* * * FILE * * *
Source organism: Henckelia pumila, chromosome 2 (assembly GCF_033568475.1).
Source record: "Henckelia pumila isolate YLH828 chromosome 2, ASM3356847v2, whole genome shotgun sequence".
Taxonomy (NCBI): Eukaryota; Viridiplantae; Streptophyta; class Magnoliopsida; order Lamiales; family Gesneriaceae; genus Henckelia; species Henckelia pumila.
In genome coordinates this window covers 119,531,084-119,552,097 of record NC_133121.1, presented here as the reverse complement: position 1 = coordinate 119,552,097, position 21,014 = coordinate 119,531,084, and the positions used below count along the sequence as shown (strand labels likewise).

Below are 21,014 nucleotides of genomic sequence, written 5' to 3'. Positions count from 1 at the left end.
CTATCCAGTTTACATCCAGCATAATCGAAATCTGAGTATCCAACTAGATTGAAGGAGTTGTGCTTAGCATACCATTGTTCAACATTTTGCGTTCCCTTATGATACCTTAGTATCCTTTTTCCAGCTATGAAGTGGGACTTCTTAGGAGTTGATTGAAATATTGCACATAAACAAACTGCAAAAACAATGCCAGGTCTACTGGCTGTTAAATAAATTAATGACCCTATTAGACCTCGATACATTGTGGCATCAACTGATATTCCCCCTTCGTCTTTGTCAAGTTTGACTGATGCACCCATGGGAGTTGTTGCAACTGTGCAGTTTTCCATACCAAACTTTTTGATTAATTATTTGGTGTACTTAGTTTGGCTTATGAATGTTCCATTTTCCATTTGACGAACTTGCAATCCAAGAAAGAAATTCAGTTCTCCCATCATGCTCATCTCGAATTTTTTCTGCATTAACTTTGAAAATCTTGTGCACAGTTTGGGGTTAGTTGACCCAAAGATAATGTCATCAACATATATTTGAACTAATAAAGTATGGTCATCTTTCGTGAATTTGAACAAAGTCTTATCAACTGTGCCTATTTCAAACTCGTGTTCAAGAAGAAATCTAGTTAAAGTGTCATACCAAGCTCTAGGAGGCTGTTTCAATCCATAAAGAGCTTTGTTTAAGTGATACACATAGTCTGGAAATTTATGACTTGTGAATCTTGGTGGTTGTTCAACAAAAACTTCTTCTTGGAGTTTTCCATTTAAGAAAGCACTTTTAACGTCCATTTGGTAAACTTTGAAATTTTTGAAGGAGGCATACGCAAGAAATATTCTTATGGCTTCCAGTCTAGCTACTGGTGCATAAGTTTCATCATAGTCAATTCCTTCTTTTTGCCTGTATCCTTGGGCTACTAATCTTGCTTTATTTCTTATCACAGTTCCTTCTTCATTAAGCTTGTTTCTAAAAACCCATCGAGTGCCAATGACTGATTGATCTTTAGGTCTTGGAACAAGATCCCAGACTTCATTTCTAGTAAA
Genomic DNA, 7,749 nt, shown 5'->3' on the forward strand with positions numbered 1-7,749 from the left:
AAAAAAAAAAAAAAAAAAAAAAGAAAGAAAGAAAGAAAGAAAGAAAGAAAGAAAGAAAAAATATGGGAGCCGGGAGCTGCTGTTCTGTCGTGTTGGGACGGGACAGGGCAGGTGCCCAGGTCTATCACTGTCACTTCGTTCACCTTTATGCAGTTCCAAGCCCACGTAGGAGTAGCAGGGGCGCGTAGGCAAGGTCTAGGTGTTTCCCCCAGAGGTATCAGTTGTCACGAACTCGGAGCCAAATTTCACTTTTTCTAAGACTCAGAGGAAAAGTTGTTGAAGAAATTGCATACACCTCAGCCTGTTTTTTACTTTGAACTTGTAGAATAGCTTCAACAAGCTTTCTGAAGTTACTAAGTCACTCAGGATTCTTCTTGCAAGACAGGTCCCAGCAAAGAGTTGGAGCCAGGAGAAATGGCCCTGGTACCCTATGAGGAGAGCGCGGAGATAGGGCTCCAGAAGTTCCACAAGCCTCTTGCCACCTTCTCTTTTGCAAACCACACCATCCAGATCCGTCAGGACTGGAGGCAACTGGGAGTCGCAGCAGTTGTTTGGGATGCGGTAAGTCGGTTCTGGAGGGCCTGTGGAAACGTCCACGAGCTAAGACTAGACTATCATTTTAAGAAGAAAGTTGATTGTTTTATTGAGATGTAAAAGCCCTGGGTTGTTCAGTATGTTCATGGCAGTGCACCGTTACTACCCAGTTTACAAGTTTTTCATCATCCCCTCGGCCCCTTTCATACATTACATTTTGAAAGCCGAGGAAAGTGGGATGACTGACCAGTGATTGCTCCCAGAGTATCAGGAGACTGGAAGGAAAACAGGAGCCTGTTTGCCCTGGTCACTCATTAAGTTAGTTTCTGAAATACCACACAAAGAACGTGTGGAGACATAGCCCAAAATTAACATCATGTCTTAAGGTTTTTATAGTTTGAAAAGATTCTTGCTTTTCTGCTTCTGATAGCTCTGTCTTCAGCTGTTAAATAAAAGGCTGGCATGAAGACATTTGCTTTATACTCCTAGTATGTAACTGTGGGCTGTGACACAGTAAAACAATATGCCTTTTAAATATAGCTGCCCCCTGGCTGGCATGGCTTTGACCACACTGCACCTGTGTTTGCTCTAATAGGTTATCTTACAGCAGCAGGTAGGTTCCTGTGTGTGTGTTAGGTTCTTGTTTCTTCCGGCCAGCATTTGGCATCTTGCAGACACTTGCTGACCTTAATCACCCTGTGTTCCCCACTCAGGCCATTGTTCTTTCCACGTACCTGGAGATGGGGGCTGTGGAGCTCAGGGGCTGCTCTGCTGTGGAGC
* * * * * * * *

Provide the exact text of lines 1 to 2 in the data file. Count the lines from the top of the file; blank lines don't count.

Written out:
Source organism: Henckelia pumila, chromosome 2 (assembly GCF_033568475.1).
Source record: "Henckelia pumila isolate YLH828 chromosome 2, ASM3356847v2, whole genome shotgun sequence".